Blessed are the peacemakers: for they shall be called the children of God. Blessed are they which are persecuted for righteousness’ sake: for theirs is the kingdom of heaven. Blessed are ye, when men shall revile you, and persecute you, and shall say all manner of evil against you falsely, for my sake. Rejoice, and be exceeding glad: for great is your reward in heaven: for so persecuted they the prophets which were before you. (Matthew 5:9-12)
Ye have heard that it was said by them of old time, Thou shalt not kill; and whosoever shall kill shall be in danger of the judgment: But I say unto you, That whosoever is angry with his brother without a cause shall be in danger of the judgment: and whosoever shall say to his brother, Raca, shall be in danger of the council: but whosoever shall say, Thou fool, shall be in danger of hell fire. (Matthew 5:21-22)
Ye have heard that it hath been said, An eye for an eye, and a tooth for a tooth: But I say unto you, That ye resist not evil: but whosoever shall smite thee on thy right cheek, turn to him the other also. And if any man will sue thee at the law, and take away thy coat, let him have thy cloke also. And whosoever shall compel thee to go a mile, go with him twain. Give to him that asketh thee, and from him that would borrow of thee turn not thou away. Ye have heard that it hath been said, Thou shalt love thy neighbour, and hate thine enemy. But I say unto you, Love your enemies, bless them that curse you, do good to them that hate you, and pray for them which despitefully use you, and persecute you; that ye may be the children of your Father which is in heaven: for he maketh his sun to rise on the evil and on the good, and sendeth rain on the just and on the unjust. For if ye love them which love you, what reward have ye? do not even the publicans the same? And if ye salute your brethren only, what do ye more than others? do not even the publicans so? (Matthew 5:38-47)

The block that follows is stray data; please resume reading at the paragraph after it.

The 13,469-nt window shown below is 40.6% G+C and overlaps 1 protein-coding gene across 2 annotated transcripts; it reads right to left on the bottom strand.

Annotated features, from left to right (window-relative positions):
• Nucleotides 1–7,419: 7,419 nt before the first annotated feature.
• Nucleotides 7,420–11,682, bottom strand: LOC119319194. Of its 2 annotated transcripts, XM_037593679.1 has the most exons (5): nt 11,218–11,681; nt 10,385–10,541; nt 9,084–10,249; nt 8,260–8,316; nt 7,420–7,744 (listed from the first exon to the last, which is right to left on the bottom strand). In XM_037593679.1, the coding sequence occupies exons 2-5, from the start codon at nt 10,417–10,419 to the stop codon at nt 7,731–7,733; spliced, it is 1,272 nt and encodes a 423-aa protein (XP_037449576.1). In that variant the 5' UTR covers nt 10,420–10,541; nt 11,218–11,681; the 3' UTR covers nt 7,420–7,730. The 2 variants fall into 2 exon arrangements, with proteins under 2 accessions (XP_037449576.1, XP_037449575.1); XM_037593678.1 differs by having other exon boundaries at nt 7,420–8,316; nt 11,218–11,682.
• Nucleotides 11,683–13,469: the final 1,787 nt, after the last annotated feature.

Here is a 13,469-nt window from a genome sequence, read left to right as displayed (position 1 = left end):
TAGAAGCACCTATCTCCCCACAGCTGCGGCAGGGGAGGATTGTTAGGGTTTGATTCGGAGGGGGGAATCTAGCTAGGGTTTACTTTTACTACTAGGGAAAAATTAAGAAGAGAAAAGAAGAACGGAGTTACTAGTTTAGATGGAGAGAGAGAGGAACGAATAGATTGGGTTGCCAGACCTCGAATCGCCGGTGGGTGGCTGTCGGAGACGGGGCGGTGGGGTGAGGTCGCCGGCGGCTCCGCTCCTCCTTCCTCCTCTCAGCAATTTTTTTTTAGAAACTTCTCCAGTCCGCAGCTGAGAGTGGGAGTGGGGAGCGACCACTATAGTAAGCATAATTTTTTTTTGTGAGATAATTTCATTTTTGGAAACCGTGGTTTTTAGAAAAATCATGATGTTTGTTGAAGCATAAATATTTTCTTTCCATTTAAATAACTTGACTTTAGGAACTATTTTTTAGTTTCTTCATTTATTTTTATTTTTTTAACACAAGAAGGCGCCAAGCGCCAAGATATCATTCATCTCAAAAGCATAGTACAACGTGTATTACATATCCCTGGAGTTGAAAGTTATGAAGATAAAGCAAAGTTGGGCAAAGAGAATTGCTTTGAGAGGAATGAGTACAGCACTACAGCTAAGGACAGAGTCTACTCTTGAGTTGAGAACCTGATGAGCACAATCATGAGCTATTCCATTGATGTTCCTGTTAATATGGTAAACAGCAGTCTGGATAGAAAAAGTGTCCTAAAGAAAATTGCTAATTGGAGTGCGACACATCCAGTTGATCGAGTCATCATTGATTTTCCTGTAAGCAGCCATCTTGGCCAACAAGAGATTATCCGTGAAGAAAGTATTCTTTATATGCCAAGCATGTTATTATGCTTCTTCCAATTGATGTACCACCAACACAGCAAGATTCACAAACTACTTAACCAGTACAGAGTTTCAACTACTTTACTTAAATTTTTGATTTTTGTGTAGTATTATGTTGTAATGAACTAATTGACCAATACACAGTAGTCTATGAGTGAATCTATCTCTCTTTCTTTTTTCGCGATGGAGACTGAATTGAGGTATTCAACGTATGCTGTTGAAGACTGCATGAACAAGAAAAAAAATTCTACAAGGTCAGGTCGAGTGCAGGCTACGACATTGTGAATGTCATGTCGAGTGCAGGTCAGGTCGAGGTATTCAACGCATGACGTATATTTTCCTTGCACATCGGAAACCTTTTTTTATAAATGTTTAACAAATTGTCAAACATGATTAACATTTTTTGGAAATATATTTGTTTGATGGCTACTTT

The words spoken by Jesus in the Sermon on the Mount are understood by Anabaptists to be a guide for the conduct of anyone who claims to be a follower of the Lamb. The verses quoted here are the basis of what is most often called the doctrine of nonresistance. There are many who seem to think that nonresistance only means a refusal to take up arms and participate in war. But these verses are saying much more than that — they say that a Christian should be peaceful and a peacemaker in all aspects of his or her life. This includes our speech, our conduct, our business dealings, our attitude towards those who do not see things as we do.
It means that we must be truly defenceless. If we are quick to take offense at the words or actions of someone else, then we cannot truly claim to be nonresistant. If we believe that we are entitled to some measure of respect because of our faith, the good reputation of our family or the colour of our skin, that is not being nonresistant.
There have often been instances in history where Christians who lived a non-resistant faith have suffered severe persecution. It would only have made circumstances much more difficult if they had tried to defend themselves. The only thing that would have satisfied the persecutors was a complete renunciation of their faith. However, more often than not, a peaceful person who does not pose a threat to others will avoid many of the difficulties that befall those who are contentious.
Anabaptists believe that no lasting betterment of society will ever be attained by force. Therefore we will not be found in political or social protest movements. We will be found endeavouring to help the wounded and broken-hearted people of this world, both by helping with their immediate needs and by sharing the gospel. For we believe that all the hurts of this world have their root cause in rebellion against God and that the only worthwhile changes in society will come from changed hearts.